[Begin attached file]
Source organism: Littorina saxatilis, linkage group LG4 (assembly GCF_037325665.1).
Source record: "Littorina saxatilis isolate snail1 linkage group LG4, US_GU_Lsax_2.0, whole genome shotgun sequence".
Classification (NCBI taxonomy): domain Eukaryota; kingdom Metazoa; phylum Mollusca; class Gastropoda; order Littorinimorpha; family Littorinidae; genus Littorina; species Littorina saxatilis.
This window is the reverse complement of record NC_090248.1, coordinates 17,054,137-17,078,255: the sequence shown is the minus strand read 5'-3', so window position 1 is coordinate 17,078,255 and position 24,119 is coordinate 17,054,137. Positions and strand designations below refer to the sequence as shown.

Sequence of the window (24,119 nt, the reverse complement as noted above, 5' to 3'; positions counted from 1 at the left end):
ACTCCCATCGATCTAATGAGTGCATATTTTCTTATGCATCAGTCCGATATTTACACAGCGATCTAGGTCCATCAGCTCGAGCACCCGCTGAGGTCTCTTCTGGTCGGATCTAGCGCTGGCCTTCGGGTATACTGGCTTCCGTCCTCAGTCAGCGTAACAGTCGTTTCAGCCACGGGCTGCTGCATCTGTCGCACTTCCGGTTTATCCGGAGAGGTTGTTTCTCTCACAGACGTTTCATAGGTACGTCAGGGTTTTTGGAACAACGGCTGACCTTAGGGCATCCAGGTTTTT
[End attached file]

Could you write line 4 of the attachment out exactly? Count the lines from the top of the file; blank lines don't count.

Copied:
This window is the reverse complement of record NC_090248.1, coordinates 17,054,137-17,078,255: the sequence shown is the minus strand read 5'-3', so window position 1 is coordinate 17,078,255 and position 24,119 is coordinate 17,054,137. Positions and strand designations below refer to the sequence as shown.